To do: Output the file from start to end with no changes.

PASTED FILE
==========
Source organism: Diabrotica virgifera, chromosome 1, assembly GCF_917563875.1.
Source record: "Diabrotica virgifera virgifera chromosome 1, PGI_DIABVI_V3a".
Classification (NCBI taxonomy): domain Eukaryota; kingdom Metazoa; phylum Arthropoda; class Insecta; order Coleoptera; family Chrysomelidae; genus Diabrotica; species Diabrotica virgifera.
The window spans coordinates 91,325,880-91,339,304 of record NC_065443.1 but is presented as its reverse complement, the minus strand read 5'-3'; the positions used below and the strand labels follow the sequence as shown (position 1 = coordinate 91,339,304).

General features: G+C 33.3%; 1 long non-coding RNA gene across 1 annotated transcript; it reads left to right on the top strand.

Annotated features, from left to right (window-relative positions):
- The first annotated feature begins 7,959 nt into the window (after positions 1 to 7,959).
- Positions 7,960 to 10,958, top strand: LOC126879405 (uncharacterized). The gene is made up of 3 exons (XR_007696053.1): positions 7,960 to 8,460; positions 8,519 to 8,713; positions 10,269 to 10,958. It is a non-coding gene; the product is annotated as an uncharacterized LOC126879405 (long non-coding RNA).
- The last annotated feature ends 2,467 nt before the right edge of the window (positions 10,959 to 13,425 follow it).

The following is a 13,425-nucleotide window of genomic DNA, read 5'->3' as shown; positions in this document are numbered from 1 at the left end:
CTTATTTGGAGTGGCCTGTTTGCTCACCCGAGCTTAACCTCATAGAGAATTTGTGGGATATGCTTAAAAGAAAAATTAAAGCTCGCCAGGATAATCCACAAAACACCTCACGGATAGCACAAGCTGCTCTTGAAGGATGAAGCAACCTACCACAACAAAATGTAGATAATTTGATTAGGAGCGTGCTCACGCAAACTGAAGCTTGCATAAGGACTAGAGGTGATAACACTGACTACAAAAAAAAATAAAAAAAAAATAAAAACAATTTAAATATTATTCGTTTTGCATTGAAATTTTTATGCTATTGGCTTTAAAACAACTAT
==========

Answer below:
Source organism: Diabrotica virgifera, chromosome 1, assembly GCF_917563875.1.
Source record: "Diabrotica virgifera virgifera chromosome 1, PGI_DIABVI_V3a".
Classification (NCBI taxonomy): domain Eukaryota; kingdom Metazoa; phylum Arthropoda; class Insecta; order Coleoptera; family Chrysomelidae; genus Diabrotica; species Diabrotica virgifera.
The window spans coordinates 91,325,880-91,339,304 of record NC_065443.1 but is presented as its reverse complement, the minus strand read 5'-3'; the positions used below and the strand labels follow the sequence as shown (position 1 = coordinate 91,339,304).

General features: G+C 33.3%; 1 long non-coding RNA gene across 1 annotated transcript; it reads left to right on the top strand.

Annotated features, from left to right (window-relative positions):
- The first annotated feature begins 7,959 nt into the window (after positions 1 to 7,959).
- Positions 7,960 to 10,958, top strand: LOC126879405 (uncharacterized). The gene is made up of 3 exons (XR_007696053.1): positions 7,960 to 8,460; positions 8,519 to 8,713; positions 10,269 to 10,958. It is a non-coding gene; the product is annotated as an uncharacterized LOC126879405 (long non-coding RNA).
- The last annotated feature ends 2,467 nt before the right edge of the window (positions 10,959 to 13,425 follow it).

The following is a 13,425-nucleotide window of genomic DNA, read 5'->3' as shown; positions in this document are numbered from 1 at the left end:
CTTATTTGGAGTGGCCTGTTTGCTCACCCGAGCTTAACCTCATAGAGAATTTGTGGGATATGCTTAAAAGAAAAATTAAAGCTCGCCAGGATAATCCACAAAACACCTCACGGATAGCACAAGCTGCTCTTGAAGGATGAAGCAACCTACCACAACAAAATGTAGATAATTTGATTAGGAGCGTGCTCACGCAAACTGAAGCTTGCATAAGGACTAGAGGTGATAACACTGACTACAAAAAAAAATAAAAAAAAAATAAAAACAATTTAAATATTATTCGTTTTGCATTGAAATTTTTATGCTATTGGCTTTAAAACAACTAT